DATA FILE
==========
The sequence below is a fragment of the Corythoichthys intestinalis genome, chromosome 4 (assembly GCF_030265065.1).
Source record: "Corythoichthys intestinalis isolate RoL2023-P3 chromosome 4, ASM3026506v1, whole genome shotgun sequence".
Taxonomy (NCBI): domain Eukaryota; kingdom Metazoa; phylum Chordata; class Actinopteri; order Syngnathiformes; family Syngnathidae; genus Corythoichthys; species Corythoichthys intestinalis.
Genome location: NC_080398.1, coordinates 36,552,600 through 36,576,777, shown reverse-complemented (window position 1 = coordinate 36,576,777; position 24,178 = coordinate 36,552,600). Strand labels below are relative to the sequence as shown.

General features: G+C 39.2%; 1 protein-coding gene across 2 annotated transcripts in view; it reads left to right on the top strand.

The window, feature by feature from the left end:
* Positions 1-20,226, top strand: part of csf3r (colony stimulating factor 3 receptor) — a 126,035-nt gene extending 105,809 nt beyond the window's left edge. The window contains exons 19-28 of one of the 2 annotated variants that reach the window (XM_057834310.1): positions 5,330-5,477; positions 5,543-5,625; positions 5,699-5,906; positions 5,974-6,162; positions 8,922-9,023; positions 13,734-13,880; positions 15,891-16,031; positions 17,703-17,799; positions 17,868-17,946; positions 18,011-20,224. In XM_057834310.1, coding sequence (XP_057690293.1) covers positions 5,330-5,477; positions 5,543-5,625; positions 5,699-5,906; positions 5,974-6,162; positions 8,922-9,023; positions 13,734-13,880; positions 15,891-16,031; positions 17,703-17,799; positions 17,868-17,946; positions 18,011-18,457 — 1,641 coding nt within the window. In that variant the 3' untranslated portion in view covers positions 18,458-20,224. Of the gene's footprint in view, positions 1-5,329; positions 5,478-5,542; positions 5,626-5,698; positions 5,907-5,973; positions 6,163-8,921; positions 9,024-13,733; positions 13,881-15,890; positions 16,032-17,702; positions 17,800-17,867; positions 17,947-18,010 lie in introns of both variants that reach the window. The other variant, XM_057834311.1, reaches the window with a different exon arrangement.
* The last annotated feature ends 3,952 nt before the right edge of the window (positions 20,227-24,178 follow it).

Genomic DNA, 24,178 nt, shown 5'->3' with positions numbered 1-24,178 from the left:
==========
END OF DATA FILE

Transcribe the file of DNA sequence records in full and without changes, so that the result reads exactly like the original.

The sequence below is a fragment of the Corythoichthys intestinalis genome, chromosome 4 (assembly GCF_030265065.1).
Source record: "Corythoichthys intestinalis isolate RoL2023-P3 chromosome 4, ASM3026506v1, whole genome shotgun sequence".
Taxonomy (NCBI): domain Eukaryota; kingdom Metazoa; phylum Chordata; class Actinopteri; order Syngnathiformes; family Syngnathidae; genus Corythoichthys; species Corythoichthys intestinalis.
Genome location: NC_080398.1, coordinates 36,552,600 through 36,576,777, shown reverse-complemented (window position 1 = coordinate 36,576,777; position 24,178 = coordinate 36,552,600). Strand labels below are relative to the sequence as shown.

General features: G+C 39.2%; 1 protein-coding gene across 2 annotated transcripts in view; it reads left to right on the top strand.

The window, feature by feature from the left end:
* Positions 1-20,226, top strand: part of csf3r (colony stimulating factor 3 receptor) — a 126,035-nt gene extending 105,809 nt beyond the window's left edge. The window contains exons 19-28 of one of the 2 annotated variants that reach the window (XM_057834310.1): positions 5,330-5,477; positions 5,543-5,625; positions 5,699-5,906; positions 5,974-6,162; positions 8,922-9,023; positions 13,734-13,880; positions 15,891-16,031; positions 17,703-17,799; positions 17,868-17,946; positions 18,011-20,224. In XM_057834310.1, coding sequence (XP_057690293.1) covers positions 5,330-5,477; positions 5,543-5,625; positions 5,699-5,906; positions 5,974-6,162; positions 8,922-9,023; positions 13,734-13,880; positions 15,891-16,031; positions 17,703-17,799; positions 17,868-17,946; positions 18,011-18,457 — 1,641 coding nt within the window. In that variant the 3' untranslated portion in view covers positions 18,458-20,224. Of the gene's footprint in view, positions 1-5,329; positions 5,478-5,542; positions 5,626-5,698; positions 5,907-5,973; positions 6,163-8,921; positions 9,024-13,733; positions 13,881-15,890; positions 16,032-17,702; positions 17,800-17,867; positions 17,947-18,010 lie in introns of both variants that reach the window. The other variant, XM_057834311.1, reaches the window with a different exon arrangement.
* The last annotated feature ends 3,952 nt before the right edge of the window (positions 20,227-24,178 follow it).

Genomic DNA, 24,178 nt, shown 5'->3' with positions numbered 1-24,178 from the left: